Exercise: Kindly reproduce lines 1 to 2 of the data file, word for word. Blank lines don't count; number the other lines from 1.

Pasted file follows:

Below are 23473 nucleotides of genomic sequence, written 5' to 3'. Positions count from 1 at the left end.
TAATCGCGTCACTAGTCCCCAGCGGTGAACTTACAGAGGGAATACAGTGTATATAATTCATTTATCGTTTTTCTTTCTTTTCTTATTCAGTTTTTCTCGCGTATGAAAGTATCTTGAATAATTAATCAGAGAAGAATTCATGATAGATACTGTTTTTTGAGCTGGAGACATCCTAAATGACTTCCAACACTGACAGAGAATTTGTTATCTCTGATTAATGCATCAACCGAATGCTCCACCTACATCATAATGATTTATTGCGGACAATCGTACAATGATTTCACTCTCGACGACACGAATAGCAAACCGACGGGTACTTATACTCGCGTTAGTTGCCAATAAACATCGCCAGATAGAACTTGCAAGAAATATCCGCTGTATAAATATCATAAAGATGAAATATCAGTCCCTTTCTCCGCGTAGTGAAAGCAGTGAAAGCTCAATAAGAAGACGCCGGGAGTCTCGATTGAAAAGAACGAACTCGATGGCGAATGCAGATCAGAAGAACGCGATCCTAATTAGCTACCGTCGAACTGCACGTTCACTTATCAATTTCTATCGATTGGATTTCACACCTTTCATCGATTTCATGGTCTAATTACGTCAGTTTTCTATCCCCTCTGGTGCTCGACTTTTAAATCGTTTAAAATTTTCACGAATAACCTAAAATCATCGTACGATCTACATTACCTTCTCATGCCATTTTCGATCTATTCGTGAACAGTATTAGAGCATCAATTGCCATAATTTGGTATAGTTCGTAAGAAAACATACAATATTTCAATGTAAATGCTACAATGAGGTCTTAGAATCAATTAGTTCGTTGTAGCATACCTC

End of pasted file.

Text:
Below are 23473 nucleotides of genomic sequence, written 5' to 3'. Positions count from 1 at the left end.
TAATCGCGTCACTAGTCCCCAGCGGTGAACTTACAGAGGGAATACAGTGTATATAATTCATTTATCGTTTTTCTTTCTTTTCTTATTCAGTTTTTCTCGCGTATGAAAGTATCTTGAATAATTAATCAGAGAAGAATTCATGATAGATACTGTTTTTTGAGCTGGAGACATCCTAAATGACTTCCAACACTGACAGAGAATTTGTTATCTCTGATTAATGCATCAACCGAATGCTCCACCTACATCATAATGATTTATTGCGGACAATCGTACAATGATTTCACTCTCGACGACACGAATAGCAAACCGACGGGTACTTATACTCGCGTTAGTTGCCAATAAACATCGCCAGATAGAACTTGCAAGAAATATCCGCTGTATAAATATCATAAAGATGAAATATCAGTCCCTTTCTCCGCGTAGTGAAAGCAGTGAAAGCTCAATAAGAAGACGCCGGGAGTCTCGATTGAAAAGAACGAACTCGATGGCGAATGCAGATCAGAAGAACGCGATCCTAATTAGCTACCGTCGAACTGCACGTTCACTTATCAATTTCTATCGATTGGATTTCACACCTTTCATCGATTTCATGGTCTAATTACGTCAGTTTTCTATCCCCTCTGGTGCTCGACTTTTAAATCGTTTAAAATTTTCACGAATAACCTAAAATCATCGTACGATCTACATTACCTTCTCATGCCATTTTCGATCTATTCGTGAACAGTATTAGAGCATCAATTGCCATAATTTGGTATAGTTCGTAAGAAAACATACAATATTTCAATGTAAATGCTACAATGAGGTCTTAGAATCAATTAGTTCGTTGTAGCATACCTC